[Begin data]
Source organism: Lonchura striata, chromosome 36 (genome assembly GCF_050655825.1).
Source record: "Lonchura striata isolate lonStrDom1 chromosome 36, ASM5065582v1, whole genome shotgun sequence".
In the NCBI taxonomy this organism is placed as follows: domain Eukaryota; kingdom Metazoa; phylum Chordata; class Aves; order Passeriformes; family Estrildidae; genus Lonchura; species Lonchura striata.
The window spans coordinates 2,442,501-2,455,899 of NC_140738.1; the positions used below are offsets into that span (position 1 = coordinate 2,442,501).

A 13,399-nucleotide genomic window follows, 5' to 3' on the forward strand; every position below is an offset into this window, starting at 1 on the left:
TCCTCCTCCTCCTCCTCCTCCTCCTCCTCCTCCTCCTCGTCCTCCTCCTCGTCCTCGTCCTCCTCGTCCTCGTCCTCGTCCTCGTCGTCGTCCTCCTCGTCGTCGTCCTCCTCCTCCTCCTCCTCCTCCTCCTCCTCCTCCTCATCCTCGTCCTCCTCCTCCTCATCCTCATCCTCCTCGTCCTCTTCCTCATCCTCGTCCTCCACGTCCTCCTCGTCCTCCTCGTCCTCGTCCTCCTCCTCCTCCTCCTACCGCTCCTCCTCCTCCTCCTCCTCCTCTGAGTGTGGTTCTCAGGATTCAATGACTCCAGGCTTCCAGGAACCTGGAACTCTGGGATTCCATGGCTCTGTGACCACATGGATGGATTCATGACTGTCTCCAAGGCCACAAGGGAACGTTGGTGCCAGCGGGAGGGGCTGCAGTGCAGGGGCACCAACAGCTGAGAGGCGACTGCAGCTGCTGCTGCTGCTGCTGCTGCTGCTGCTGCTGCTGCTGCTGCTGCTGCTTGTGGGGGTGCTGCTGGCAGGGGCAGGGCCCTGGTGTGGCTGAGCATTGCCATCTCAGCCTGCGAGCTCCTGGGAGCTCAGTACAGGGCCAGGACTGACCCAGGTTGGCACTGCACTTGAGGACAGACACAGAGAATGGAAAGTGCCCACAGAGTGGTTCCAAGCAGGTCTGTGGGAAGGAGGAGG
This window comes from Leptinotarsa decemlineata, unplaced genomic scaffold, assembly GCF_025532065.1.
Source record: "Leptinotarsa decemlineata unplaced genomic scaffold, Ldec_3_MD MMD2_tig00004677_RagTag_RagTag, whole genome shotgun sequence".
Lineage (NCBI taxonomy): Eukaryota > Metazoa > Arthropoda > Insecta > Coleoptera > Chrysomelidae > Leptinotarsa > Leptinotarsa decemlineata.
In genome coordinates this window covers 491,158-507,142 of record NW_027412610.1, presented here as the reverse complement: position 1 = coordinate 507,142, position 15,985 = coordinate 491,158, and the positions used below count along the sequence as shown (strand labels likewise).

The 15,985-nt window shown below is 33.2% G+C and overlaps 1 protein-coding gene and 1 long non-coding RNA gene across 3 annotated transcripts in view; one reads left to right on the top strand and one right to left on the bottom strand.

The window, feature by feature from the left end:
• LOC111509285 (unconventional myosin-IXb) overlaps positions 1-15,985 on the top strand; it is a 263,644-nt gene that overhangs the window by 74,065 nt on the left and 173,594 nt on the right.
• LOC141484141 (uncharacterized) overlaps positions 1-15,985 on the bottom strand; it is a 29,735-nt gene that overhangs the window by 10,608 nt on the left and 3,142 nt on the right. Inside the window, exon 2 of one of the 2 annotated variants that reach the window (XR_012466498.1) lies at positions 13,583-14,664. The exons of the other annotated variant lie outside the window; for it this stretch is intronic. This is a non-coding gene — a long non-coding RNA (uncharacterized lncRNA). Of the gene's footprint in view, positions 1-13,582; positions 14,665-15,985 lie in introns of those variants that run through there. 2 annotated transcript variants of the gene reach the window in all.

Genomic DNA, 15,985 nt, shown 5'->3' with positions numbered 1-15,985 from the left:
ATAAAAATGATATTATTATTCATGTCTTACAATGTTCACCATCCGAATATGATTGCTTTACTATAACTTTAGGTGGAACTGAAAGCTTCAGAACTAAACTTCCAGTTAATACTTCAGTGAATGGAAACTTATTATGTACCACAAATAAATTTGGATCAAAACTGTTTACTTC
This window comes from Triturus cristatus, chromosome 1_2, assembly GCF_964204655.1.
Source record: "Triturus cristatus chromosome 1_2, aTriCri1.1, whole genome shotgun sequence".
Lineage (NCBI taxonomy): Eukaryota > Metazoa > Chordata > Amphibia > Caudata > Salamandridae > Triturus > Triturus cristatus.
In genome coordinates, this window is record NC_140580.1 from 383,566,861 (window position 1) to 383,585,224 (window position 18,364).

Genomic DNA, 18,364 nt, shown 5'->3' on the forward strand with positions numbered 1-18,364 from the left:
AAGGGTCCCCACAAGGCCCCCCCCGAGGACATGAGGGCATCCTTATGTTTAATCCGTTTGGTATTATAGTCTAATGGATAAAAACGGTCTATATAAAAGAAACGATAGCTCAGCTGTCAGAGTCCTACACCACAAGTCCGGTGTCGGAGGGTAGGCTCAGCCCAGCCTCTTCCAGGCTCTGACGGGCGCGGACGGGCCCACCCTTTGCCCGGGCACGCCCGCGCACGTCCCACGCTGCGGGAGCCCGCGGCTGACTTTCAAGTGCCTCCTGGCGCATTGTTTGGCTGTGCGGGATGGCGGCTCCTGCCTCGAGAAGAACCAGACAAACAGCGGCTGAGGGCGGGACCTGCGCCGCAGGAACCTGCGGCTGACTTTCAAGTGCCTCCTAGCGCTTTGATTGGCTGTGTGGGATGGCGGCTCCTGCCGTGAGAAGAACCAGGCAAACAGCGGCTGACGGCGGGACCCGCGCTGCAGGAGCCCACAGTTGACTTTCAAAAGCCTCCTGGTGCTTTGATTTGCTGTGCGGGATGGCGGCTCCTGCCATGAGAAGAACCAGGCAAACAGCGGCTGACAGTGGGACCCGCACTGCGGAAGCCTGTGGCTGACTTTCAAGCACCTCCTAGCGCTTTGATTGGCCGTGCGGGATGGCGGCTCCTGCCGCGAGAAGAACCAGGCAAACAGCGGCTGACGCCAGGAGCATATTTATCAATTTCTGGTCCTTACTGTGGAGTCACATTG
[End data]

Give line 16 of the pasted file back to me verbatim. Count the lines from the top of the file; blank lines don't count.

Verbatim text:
ATAAAAATGATATTATTATTCATGTCTTACAATGTTCACCATCCGAATATGATTGCTTTACTATAACTTTAGGTGGAACTGAAAGCTTCAGAACTAAACTTCCAGTTAATACTTCAGTGAATGGAAACTTATTATGTACCACAAATAAATTTGGATCAAAACTGTTTACTTC